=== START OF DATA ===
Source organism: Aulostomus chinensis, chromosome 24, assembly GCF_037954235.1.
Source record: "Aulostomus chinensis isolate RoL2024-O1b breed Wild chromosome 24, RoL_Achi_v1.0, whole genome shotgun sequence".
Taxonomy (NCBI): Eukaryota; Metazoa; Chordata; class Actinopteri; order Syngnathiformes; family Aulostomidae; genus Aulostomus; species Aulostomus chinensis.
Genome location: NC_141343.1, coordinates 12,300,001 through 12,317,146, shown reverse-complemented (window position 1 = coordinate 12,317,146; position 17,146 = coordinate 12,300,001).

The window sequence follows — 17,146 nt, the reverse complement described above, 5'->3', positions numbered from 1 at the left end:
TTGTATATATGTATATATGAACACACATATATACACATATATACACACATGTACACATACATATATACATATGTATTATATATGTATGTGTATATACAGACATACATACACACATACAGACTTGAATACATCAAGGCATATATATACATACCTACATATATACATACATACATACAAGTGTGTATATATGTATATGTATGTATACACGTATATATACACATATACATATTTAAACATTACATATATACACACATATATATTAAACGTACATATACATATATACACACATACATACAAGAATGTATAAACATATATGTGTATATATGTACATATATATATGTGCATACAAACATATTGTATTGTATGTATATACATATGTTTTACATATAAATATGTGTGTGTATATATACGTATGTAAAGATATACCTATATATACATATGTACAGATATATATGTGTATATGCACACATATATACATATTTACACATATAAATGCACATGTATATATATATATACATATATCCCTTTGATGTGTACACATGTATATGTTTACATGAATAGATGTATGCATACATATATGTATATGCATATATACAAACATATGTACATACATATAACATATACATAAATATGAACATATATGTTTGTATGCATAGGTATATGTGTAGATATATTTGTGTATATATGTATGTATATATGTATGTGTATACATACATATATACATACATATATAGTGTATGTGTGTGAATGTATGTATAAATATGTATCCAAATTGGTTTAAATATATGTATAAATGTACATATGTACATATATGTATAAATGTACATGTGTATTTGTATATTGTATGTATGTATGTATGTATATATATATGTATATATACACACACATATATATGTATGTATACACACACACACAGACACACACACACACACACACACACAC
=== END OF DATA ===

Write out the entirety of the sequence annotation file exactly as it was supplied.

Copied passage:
Source organism: Aulostomus chinensis, chromosome 24, assembly GCF_037954235.1.
Source record: "Aulostomus chinensis isolate RoL2024-O1b breed Wild chromosome 24, RoL_Achi_v1.0, whole genome shotgun sequence".
Taxonomy (NCBI): Eukaryota; Metazoa; Chordata; class Actinopteri; order Syngnathiformes; family Aulostomidae; genus Aulostomus; species Aulostomus chinensis.
Genome location: NC_141343.1, coordinates 12,300,001 through 12,317,146, shown reverse-complemented (window position 1 = coordinate 12,317,146; position 17,146 = coordinate 12,300,001).

The window sequence follows — 17,146 nt, the reverse complement described above, 5'->3', positions numbered from 1 at the left end:
TTGTATATATGTATATATGAACACACATATATACACATATATACACACATGTACACATACATATATACATATGTATTATATATGTATGTGTATATACAGACATACATACACACATACAGACTTGAATACATCAAGGCATATATATACATACCTACATATATACATACATACATACAAGTGTGTATATATGTATATGTATGTATACACGTATATATACACATATACATATTTAAACATTACATATATACACACATATATATTAAACGTACATATACATATATACACACATACATACAAGAATGTATAAACATATATGTGTATATATGTACATATATATATGTGCATACAAACATATTGTATTGTATGTATATACATATGTTTTACATATAAATATGTGTGTGTATATATACGTATGTAAAGATATACCTATATATACATATGTACAGATATATATGTGTATATGCACACATATATACATATTTACACATATAAATGCACATGTATATATATATATACATATATCCCTTTGATGTGTACACATGTATATGTTTACATGAATAGATGTATGCATACATATATGTATATGCATATATACAAACATATGTACATACATATAACATATACATAAATATGAACATATATGTTTGTATGCATAGGTATATGTGTAGATATATTTGTGTATATATGTATGTATATATGTATGTGTATACATACATATATACATACATATATAGTGTATGTGTGTGAATGTATGTATAAATATGTATCCAAATTGGTTTAAATATATGTATAAATGTACATATGTACATATATGTATAAATGTACATGTGTATTTGTATATTGTATGTATGTATGTATGTATATATATATGTATATATACACACACATATATATGTATGTATACACACACACACAGACACACACACACACACACACACACAC